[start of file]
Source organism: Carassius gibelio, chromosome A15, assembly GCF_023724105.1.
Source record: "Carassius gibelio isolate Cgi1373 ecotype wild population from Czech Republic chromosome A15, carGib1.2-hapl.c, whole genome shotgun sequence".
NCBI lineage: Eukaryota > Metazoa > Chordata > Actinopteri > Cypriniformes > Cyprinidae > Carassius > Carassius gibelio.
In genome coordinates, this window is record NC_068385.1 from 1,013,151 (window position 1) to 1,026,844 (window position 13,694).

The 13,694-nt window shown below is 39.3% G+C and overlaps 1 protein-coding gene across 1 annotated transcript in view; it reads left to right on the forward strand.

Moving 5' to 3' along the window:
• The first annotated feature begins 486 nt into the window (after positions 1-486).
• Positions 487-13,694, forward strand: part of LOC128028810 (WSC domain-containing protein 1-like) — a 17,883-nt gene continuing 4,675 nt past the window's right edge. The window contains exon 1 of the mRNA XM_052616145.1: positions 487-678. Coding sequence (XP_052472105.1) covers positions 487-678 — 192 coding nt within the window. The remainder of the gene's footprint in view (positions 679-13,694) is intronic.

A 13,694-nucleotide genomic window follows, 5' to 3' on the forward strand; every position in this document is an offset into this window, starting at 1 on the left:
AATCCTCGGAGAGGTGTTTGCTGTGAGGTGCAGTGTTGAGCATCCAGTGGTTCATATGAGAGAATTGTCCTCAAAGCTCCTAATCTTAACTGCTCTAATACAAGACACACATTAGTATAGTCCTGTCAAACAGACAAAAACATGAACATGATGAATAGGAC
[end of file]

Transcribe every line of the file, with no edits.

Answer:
Source organism: Carassius gibelio, chromosome A15, assembly GCF_023724105.1.
Source record: "Carassius gibelio isolate Cgi1373 ecotype wild population from Czech Republic chromosome A15, carGib1.2-hapl.c, whole genome shotgun sequence".
NCBI lineage: Eukaryota > Metazoa > Chordata > Actinopteri > Cypriniformes > Cyprinidae > Carassius > Carassius gibelio.
In genome coordinates, this window is record NC_068385.1 from 1,013,151 (window position 1) to 1,026,844 (window position 13,694).

The 13,694-nt window shown below is 39.3% G+C and overlaps 1 protein-coding gene across 1 annotated transcript in view; it reads left to right on the forward strand.

Moving 5' to 3' along the window:
• The first annotated feature begins 486 nt into the window (after positions 1-486).
• Positions 487-13,694, forward strand: part of LOC128028810 (WSC domain-containing protein 1-like) — a 17,883-nt gene continuing 4,675 nt past the window's right edge. The window contains exon 1 of the mRNA XM_052616145.1: positions 487-678. Coding sequence (XP_052472105.1) covers positions 487-678 — 192 coding nt within the window. The remainder of the gene's footprint in view (positions 679-13,694) is intronic.

A 13,694-nucleotide genomic window follows, 5' to 3' on the forward strand; every position in this document is an offset into this window, starting at 1 on the left:
AATCCTCGGAGAGGTGTTTGCTGTGAGGTGCAGTGTTGAGCATCCAGTGGTTCATATGAGAGAATTGTCCTCAAAGCTCCTAATCTTAACTGCTCTAATACAAGACACACATTAGTATAGTCCTGTCAAACAGACAAAAACATGAACATGATGAATAGGAC